Tips for Chinese students applying to American universities
Updated: 2011-11-23 09:31
By Patrick Mattimore (chinadaily.com.cn)
There are more Chinese college students studying in the US than from any other country for the 2010-2011 academic year according to information released last week from the Institute for International Education. Chinese student enrollment in the US rose to 157,558, nearly 22 percent of the total international student population, making China the leading sending country for the second consecutive year. The numbers of Chinese undergraduates going to the United States rose 43 percent, to 57,000 students.
US universities need China's money and China is sending good students to America, but there is starting to be a backlash. The Washington Post called the record numbers of Chinese students enrolling in American colleges a "campus overload."
"We are so tied into the Chinese economy in so many ways that if something were to happen in China, we'd all be feeling the impact," says Scott E. King, assistant dean of international programs at the University of Iowa, where more than 1,245 of the 1,734 international undergraduates are from China. According to the Chronicle of Higher Education, that university, like many others, is beginning to ask itself, how many Chinese students is too many?
The most selective US universities already turn away many qualified Chinese students. This year Vanderbilt University in Tennessee received 735 undergraduate applications from Chinese students and enrolled only 22. Here's a quote from the Dean of Admissions there. "If we have too many students on our campuses from one country - and right now it's India and China and South Korea - I worry that, to our domestic students, internationalization means students from Asia."
What that suggests is that Chinese families and students must become more savvy about applying to schools in the US. Applicants from China should look at state universities in the US and lesser known small colleges which need their dollars. One good bet is California. According to a report from Reuters earlier this month, California, which is the eighth largest economy in the world, could face a budget gap of up to $8 billion in its next fiscal year.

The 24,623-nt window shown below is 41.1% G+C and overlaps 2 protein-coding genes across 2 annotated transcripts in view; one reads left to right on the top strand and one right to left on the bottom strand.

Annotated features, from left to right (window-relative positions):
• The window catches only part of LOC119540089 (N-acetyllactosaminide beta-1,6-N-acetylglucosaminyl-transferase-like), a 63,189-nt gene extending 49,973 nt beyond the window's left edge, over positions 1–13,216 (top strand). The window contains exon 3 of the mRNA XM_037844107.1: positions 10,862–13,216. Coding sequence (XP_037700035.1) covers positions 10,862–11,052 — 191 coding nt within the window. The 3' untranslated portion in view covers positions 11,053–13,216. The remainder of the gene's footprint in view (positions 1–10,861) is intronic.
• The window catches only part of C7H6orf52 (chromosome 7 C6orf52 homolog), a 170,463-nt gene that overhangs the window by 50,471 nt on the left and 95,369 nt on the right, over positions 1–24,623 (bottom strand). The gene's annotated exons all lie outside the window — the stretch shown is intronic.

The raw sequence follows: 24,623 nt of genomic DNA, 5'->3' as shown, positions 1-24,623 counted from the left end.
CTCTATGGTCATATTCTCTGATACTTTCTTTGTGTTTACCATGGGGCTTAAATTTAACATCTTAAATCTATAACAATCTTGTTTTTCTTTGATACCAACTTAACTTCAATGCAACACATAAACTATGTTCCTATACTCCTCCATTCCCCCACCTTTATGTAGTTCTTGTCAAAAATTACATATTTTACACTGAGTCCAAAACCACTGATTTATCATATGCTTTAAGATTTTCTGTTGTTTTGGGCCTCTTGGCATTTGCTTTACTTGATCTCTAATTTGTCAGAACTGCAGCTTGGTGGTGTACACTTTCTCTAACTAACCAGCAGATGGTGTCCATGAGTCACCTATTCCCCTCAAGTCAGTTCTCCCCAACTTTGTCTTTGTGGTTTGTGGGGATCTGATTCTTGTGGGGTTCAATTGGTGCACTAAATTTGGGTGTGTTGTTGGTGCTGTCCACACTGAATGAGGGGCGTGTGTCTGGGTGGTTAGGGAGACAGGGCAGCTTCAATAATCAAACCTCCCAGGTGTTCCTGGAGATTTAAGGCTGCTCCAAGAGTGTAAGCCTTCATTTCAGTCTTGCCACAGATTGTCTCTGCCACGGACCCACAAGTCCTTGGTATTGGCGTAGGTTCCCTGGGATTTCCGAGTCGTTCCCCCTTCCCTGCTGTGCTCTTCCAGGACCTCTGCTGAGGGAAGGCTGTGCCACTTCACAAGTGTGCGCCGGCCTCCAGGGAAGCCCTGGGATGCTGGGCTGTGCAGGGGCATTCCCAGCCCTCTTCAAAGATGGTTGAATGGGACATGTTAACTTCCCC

California cut funding for the University of California this year by $650 million, the same amount that was cut from the California State University system. One source of revenue for those cash-strapped systems is overseas dollars.
A University of California commission recently recommended that the university system increase enrollment of nonresident students to as much as 10 percent of all undergraduates. Nonresidents pay about $34,000 in annual tuition, compared with about $12,000 for California residents.
The UC system enjoys an enviable international reputation. Shanghai Jiao Tong University (SJTU), which compiles one of the two most prominent world rankings of universities, rated six of UC's nine undergraduate campuses among the top 50 universities worldwide.
Other state university systems may be even more attractive to Chinese students. Out-of-state undergraduates make up only 6% of UC's overall enrollment. By comparison, flagship public universities in Michigan and Virginia enroll more than 30% of their undergraduates from out of state. Flagship state universities in Maryland, Minnesota, Washington, Wisconsin, Illinois, Colorado, and North Carolina, are all ranked in SJTU’s top fifty.
Another alternative for students who wish to study abroad is Canada. There are some very good schools in Canada (both the University of Toronto and the University of British Columbia are in the top fifty), and they are generally less expensive than American schools.
Finally, Chinese students should load up on standardized tests. Since it is hard for American schools to judge grades from a foreign system or to rely on evaluations, awards, and personal statements, tests are an objective measure by which schools can compare students. Students should take AP classes and exams when available and although university systems in the US don’t require SAT Subject exams, (the University of California just dropped that requirement) those tests are another objective measure that admissions’ officers would like to see on a transcript.
The author teaches American law courses in China through a masters program jointly sponsored by Tsinghua University and Temple University, and is a fellow at the US-based Institute for Analytic Journalism. He formerly served on the faculty/student admissions committee at the University of California/Hastings College of the Law.